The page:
• The code even more concise and contains nearly zero boilerplate
  • All types are automatically derived. This is not always so, but in vast majority of cases types are derived by compiler despite weaker type inference in Java comparing to, for example, Scala
  • There are no explicit error processing, instead we can focus on “happy day scenario”.
  • All transformations are composing and chaining conveniently, no breaks or distractions from main business logic.

In fact properties above are common for all Monads.

To Throw Or Not To Throw That Is The Question

Things not always going as we would like and our applications living in real world, full of suffering, errors and mistakes. Sometimes we can something with them, sometimes not. If we can’t do anything we would like at least notify caller that things went not as we anticipated.

In Java we traditionally have two mechanisms to notify caller about a problem:

  • Return special value (usually null)
  • Throw an exception

Instead of returning null we can also return Option Monad (see above), but often this is not enough as more detailed information about error is necessary. Usually we throw an exception in this case.
There is a problem with this approach though. Actually even few problems.

  • Exceptions break execution flow
  • Exceptions add a lot of mental overhead

Mental overhead caused by exceptions depends on types of exceptions:

  • Checked exceptions forcing you either to take care of them right here or declare them in signature and shift headache to the caller
  • Unchecked exceptions cause the same level of issues but you don’t have support from compiler

Don’t know which one is worse.

Here Comes Either Monad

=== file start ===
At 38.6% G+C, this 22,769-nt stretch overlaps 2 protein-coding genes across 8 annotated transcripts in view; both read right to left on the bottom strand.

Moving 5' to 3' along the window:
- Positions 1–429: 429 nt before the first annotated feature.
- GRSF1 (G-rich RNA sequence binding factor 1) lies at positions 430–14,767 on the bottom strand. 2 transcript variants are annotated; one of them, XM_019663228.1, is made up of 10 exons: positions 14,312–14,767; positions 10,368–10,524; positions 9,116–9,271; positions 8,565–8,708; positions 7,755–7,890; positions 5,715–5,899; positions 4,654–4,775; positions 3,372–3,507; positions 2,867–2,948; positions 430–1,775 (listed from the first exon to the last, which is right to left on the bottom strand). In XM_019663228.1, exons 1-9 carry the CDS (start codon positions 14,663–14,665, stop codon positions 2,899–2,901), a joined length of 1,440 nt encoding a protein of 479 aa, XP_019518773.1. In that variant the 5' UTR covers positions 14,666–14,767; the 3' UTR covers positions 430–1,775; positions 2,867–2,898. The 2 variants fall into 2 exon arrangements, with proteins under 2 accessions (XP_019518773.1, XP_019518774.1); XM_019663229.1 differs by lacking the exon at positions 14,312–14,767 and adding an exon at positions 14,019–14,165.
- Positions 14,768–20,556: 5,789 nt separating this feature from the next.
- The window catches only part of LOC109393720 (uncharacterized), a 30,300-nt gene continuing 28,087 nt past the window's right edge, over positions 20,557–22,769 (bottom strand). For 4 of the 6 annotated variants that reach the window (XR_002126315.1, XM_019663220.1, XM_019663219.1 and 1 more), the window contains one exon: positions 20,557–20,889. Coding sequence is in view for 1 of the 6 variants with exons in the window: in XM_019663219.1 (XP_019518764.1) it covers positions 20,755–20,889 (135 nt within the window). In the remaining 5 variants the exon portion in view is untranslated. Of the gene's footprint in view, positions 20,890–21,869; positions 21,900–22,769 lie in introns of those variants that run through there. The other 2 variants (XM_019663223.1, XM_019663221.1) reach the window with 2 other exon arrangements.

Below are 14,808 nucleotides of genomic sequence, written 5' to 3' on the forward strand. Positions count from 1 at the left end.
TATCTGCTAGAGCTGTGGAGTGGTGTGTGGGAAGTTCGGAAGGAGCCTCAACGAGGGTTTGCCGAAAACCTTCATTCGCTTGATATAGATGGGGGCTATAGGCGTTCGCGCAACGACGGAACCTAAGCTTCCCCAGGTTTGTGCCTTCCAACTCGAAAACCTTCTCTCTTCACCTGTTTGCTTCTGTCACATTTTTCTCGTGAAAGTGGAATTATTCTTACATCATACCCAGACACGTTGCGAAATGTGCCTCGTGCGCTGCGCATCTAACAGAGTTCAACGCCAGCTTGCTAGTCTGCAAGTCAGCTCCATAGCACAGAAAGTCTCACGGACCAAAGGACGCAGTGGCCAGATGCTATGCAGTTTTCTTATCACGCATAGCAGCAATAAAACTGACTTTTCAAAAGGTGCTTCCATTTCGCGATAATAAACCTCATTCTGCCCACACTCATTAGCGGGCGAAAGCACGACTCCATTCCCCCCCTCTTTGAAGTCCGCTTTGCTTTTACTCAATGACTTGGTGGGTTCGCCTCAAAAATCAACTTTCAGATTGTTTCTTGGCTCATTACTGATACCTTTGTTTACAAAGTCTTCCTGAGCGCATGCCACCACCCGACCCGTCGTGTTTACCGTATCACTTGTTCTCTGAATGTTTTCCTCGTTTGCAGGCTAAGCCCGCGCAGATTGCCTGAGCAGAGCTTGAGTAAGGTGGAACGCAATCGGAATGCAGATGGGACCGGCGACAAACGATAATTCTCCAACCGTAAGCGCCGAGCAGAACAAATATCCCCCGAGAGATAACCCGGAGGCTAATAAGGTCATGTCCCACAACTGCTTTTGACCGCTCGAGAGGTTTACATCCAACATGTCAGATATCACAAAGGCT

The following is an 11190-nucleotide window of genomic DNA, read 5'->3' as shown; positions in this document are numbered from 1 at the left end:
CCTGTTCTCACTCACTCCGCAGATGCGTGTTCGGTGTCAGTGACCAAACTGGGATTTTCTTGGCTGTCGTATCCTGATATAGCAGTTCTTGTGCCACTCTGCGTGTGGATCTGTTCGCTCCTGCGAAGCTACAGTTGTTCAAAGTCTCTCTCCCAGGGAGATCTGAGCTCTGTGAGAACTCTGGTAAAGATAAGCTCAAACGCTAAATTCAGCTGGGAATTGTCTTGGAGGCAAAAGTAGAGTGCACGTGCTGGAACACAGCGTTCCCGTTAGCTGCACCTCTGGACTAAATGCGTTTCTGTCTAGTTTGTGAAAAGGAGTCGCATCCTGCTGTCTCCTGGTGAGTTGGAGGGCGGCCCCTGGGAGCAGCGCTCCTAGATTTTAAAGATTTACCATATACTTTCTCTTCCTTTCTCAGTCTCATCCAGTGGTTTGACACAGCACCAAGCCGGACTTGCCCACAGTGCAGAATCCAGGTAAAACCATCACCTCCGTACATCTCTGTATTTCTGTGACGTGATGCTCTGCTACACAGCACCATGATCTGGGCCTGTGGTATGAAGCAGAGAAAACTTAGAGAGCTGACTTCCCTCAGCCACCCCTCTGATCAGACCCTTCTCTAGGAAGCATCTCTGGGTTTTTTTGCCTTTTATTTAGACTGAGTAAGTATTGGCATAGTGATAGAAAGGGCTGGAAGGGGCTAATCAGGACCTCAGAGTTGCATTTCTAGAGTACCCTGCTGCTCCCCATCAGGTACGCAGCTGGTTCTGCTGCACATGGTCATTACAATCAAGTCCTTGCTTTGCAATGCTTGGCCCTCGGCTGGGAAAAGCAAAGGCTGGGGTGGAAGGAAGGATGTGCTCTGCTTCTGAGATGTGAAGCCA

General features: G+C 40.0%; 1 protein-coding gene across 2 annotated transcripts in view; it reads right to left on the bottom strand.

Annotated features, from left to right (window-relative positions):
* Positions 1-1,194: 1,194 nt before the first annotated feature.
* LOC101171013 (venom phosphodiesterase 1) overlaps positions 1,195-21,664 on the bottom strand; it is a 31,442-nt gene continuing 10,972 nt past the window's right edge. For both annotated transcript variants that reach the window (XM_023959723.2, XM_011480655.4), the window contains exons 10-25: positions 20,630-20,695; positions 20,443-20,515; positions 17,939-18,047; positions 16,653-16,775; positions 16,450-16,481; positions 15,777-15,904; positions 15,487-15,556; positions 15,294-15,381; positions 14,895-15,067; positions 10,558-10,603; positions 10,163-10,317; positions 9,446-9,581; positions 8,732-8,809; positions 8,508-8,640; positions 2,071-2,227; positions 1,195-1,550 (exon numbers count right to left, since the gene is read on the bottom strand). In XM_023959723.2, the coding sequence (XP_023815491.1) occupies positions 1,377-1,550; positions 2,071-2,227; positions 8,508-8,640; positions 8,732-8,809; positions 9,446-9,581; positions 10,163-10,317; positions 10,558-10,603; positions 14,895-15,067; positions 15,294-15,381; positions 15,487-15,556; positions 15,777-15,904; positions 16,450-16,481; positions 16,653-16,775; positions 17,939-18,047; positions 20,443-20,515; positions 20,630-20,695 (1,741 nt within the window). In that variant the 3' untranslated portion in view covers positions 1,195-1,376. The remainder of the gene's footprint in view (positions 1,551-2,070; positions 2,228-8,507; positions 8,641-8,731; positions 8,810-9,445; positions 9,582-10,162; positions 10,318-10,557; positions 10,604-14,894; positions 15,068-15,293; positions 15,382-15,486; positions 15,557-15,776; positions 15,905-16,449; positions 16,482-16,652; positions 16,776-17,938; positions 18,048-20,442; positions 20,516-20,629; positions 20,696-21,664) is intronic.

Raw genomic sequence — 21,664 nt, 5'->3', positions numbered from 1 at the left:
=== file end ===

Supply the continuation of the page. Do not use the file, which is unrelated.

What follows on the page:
Let’s analyse issue for the moment. What we want to return is a some special value which can be exactly one of two possible things: result value (in case of success) or error (in case of failure). Note that these things are mutually exclusive — if we return value there is no need to carry error and vice versa.

Above is almost exact description of Either Monad: any given instance contains exactly one value and this value has one of two possible types.

The interface of Either Monad can be described like this:

interface Either<L, R> {
    <T> Either<T, R> mapLeft(Function<L, T> mapper);
    <T> Either<T, R> flatMapLeft(Function<L, Either<T, R>> mapper);
    <T> Either<L, T> mapLeft(Function<T, R> mapper);
    <T> Either<L, T> flatMapLeft(Function<R, Either<L, T>> mapper);
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The interface is rather verbose as it’s symmetric in regard to left and right values. For the narrower use case when we need to deliver success or error it means that we need to agree on some convention — which type (first or second) will hold error and which will hold value.